How do I provide the best customer service if I do not have enough human resources? I work in retail.

Retail is the playground for CX since, like the customer, it is always changing and adapting. Start with learning what matters most to your customers, as well as what most irks them. What is the subject of their most frequent requests and their most frequent complaints. Put your scarce resources on the vital few, instead of the trivial many. Along the path of “most crucial” find little simple ways to add distinctive delights. My dry cleaners put a bowl of foil wrapped chocolate coins. When patrons received their change, they also got a chocolate coin.

Chip BellSenior Partner at The Chip Bell Group | Author | Keynote Speaker | Innovative Service | Customer Loyalty

This is a very realistic challenge = the way I have always managed my Retail Teams and Stores is that 1. Certify the individuals in their role and responsibilities, not just train 2. XTrain in another role 3. OnGoing Coaching CTDSR (Catch Them Doing Something Right)

Pat PorrasTrainer & Speaker: I train and educate participants thru engaging & highly interactive workshops – Specializing in Strategic Sales & Service.

It is tough to provide the best customer service without enough human resources. Are there self service opportunities available for the customer? Are the available human resources scheduled appropriately for high traffic periods?

Errol AllenCustomer Service Focused Operations Expert, Consultant, Speaker & Author

First, reimagine the customer experience in your retail environment. Identify the reasons why people are needing help. If it is about problem solving and issue resolution, identify what your processes are that are causing customers to need you. Knock those out. If people need personal attention for engagement and to help them make the sale, those resources should be considered as investment in growth – not a cost.

Jeanne BlissCustomer Service and Experience Expert, Keynote Speaker and Bestselling Author

If you’re not already doing so, consider adding some automation (in the form of Natural Languge call routing and Self-Service) into the delivery channel. Automation, when done right, can dramatically help a company deliver on its goal to provide the best possible customer service, at lower costs than live agents. It is however a double-edged sword and if done poorly, can exacerbate the problem by frustrating customers even more than they might already be.

Lee TuckerCustomer Service and Experience Expert, Keynote Speaker and Bestselling Author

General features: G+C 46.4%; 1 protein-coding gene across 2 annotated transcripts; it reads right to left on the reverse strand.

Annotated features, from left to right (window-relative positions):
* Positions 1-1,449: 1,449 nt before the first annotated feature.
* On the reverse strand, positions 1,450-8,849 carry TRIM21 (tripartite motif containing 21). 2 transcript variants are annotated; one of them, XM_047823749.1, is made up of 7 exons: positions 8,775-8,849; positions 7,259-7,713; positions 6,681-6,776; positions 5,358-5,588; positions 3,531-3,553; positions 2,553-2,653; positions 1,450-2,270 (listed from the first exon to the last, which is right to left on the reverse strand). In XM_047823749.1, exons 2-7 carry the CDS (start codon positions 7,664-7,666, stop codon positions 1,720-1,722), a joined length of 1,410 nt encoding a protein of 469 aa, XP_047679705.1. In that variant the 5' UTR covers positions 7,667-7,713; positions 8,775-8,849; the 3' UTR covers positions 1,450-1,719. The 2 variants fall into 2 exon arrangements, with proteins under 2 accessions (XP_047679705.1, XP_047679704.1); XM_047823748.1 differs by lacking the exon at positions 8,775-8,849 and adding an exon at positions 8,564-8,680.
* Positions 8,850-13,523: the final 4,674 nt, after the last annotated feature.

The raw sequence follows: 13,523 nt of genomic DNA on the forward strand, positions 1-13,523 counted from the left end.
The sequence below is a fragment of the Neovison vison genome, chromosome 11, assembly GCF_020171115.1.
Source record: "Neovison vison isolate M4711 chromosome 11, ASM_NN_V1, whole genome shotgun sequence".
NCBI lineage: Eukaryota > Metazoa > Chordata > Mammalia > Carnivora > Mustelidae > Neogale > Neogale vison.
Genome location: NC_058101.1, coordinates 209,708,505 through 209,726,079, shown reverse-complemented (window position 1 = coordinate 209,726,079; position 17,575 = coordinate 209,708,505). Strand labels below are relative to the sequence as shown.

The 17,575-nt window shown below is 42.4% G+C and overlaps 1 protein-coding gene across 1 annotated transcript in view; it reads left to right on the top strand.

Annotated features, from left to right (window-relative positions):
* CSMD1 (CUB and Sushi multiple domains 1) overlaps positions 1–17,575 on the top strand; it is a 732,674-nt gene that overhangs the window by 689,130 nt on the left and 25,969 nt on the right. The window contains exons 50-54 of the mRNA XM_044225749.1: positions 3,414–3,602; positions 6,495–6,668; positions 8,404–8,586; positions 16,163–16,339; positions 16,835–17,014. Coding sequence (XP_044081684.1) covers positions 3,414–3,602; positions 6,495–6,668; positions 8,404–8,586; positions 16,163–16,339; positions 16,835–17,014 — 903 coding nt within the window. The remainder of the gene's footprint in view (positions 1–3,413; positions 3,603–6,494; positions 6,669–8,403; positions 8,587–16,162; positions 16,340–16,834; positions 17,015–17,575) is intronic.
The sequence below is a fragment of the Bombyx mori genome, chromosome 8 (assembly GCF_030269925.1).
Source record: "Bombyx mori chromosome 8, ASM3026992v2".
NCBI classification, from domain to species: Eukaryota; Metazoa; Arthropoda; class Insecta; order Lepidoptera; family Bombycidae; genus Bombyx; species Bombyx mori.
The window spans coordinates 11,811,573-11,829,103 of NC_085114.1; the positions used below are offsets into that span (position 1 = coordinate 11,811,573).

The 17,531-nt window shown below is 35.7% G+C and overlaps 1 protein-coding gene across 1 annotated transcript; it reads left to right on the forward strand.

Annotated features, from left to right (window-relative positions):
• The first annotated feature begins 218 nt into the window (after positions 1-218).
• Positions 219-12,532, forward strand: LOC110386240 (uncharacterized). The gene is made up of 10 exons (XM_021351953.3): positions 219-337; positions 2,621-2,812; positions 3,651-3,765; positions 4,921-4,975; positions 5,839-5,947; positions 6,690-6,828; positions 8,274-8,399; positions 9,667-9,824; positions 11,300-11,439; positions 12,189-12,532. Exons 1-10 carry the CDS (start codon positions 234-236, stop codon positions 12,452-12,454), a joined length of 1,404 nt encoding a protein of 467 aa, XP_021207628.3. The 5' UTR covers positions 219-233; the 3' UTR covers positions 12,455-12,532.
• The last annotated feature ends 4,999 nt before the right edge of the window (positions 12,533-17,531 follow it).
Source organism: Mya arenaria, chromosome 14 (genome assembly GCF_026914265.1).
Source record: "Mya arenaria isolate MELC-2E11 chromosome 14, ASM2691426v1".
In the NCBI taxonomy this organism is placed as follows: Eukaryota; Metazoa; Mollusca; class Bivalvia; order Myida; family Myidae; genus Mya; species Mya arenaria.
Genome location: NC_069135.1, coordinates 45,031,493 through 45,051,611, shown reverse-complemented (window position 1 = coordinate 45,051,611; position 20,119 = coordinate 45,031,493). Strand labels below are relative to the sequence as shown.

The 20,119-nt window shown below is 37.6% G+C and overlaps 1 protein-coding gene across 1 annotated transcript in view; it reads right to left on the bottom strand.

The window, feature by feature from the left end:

1. Focus on satisfying the customer you are serving: Listen, Respond, Act, Confirm. 2. Develop a way to test and assess the real financial value of great customer service to build a case for more staff. 3. Have two different service styles – one for when you are trading normally, and one for when you are super busy. Oh and of course always be polite, kind and caring!

Natalie Calvert CX Leader & Coach | Board Advisor| Conference Speaker | Author | 200k+ cust serv & sales people, 100+ orgs

Ah – the gazillion dollar question! For retail you need to learn how to be larger than life. You may not be able to get to each customer quickly, but you CAN let customers know that they are in for a treat when you do. Gigantic smile, raise the volume on your voice and ooze helpfulness. If you ever make it to Kanata in Canada, there’s a guy named Mike at the Home Hardware store who is the poster-boy for this. You won’t have to ask which one he is…. You’ll know.

Shaun BeldingCEO The Belding Group, Best-Selling Author, Customer service expert, Acclaimed customer service keynote speaker, LinkedIn group owner “Customer Service Champions” 100K+ Members, Co-Host of the CX Success Summit

Simply have all your existing and future employees read the same book on customer service, one you believe in. Get some great videos on customer service and make watching it a mandatory part of their first day of work. Then have a short list of Never & Always (non negotiable standards) that all employees have to know and be tested on before they can start interacting with customers. i.e. Never point, Always show them, Never say, “no problem.” Always say, “certainly, my pleasure, absolutely”. Never overshare, Always take care of it.

John DiJuliusAn international consultant & best selling author of two books he works with companies like The Ritz-Carlton, Lexus, Starbucks, Nordstrom, Nestle, Marriott Hotel, PwC, Cheesecake Factory, Progressive Insurance, Harley Davidson, State Farm, Chick-fil-A & many more.